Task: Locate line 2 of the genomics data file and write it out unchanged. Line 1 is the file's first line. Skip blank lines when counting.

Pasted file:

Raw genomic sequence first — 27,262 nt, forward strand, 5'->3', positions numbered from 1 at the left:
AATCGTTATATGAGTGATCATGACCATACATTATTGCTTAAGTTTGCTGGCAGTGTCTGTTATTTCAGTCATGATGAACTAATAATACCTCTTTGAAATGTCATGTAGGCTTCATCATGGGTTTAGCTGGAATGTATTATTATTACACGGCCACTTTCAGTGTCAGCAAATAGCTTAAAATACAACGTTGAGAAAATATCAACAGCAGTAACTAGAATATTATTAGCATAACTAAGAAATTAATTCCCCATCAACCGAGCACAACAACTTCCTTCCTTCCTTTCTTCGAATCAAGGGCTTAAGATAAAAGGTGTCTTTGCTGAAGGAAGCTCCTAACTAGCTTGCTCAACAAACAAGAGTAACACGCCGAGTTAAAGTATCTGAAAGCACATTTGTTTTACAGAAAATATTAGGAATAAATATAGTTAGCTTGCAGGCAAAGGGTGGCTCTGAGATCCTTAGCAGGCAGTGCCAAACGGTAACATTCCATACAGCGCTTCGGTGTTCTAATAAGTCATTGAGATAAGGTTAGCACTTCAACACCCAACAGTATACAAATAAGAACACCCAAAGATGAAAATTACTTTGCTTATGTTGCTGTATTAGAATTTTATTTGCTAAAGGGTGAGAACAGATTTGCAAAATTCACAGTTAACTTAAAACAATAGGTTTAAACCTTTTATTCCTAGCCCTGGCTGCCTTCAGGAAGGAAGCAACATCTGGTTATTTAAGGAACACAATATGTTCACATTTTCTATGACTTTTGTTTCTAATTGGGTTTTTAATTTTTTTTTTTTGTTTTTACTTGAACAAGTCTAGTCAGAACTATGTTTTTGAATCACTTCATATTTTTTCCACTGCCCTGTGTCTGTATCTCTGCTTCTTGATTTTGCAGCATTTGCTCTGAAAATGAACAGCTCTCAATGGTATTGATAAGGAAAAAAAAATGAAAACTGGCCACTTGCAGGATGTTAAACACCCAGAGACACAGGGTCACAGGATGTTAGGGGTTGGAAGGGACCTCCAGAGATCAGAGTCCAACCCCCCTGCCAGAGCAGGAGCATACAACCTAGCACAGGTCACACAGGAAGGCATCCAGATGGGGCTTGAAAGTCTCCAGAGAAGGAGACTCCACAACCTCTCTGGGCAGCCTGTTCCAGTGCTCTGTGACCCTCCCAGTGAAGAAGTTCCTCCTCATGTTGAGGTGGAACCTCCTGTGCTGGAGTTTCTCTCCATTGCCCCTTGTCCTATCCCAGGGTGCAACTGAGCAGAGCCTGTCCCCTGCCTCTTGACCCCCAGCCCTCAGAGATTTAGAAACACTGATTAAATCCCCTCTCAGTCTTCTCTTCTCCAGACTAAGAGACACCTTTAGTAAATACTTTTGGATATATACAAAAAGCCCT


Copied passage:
AATCGTTATATGAGTGATCATGACCATACATTATTGCTTAAGTTTGCTGGCAGTGTCTGTTATTTCAGTCATGATGAACTAATAATACCTCTTTGAAATGTCATGTAGGCTTCATCATGGGTTTAGCTGGAATGTATTATTATTACACGGCCACTTTCAGTGTCAGCAAATAGCTTAAAATACAACGTTGAGAAAATATCAACAGCAGTAACTAGAATATTATTAGCATAACTAAGAAATTAATTCCCCATCAACCGAGCACAACAACTTCCTTCCTTCCTTTCTTCGAATCAAGGGCTTAAGATAAAAGGTGTCTTTGCTGAAGGAAGCTCCTAACTAGCTTGCTCAACAAACAAGAGTAACACGCCGAGTTAAAGTATCTGAAAGCACATTTGTTTTACAGAAAATATTAGGAATAAATATAGTTAGCTTGCAGGCAAAGGGTGGCTCTGAGATCCTTAGCAGGCAGTGCCAAACGGTAACATTCCATACAGCGCTTCGGTGTTCTAATAAGTCATTGAGATAAGGTTAGCACTTCAACACCCAACAGTATACAAATAAGAACACCCAAAGATGAAAATTACTTTGCTTATGTTGCTGTATTAGAATTTTATTTGCTAAAGGGTGAGAACAGATTTGCAAAATTCACAGTTAACTTAAAACAATAGGTTTAAACCTTTTATTCCTAGCCCTGGCTGCCTTCAGGAAGGAAGCAACATCTGGTTATTTAAGGAACACAATATGTTCACATTTTCTATGACTTTTGTTTCTAATTGGGTTTTTAATTTTTTTTTTTTGTTTTTACTTGAACAAGTCTAGTCAGAACTATGTTTTTGAATCACTTCATATTTTTTCCACTGCCCTGTGTCTGTATCTCTGCTTCTTGATTTTGCAGCATTTGCTCTGAAAATGAACAGCTCTCAATGGTATTGATAAGGAAAAAAAAATGAAAACTGGCCACTTGCAGGATGTTAAACACCCAGAGACACAGGGTCACAGGATGTTAGGGGTTGGAAGGGACCTCCAGAGATCAGAGTCCAACCCCCCTGCCAGAGCAGGAGCATACAACCTAGCACAGGTCACACAGGAAGGCATCCAGATGGGGCTTGAAAGTCTCCAGAGAAGGAGACTCCACAACCTCTCTGGGCAGCCTGTTCCAGTGCTCTGTGACCCTCCCAGTGAAGAAGTTCCTCCTCATGTTGAGGTGGAACCTCCTGTGCTGGAGTTTCTCTCCATTGCCCCTTGTCCTATCCCAGGGTGCAACTGAGCAGAGCCTGTCCCCTGCCTCTTGACCCCCAGCCCTCAGAGATTTAGAAACACTGATTAAATCCCCTCTCAGTCTTCTCTTCTCCAGACTAAGAGACACCTTTAGTAAATACTTTTGGATATATACAAAAAGCCCT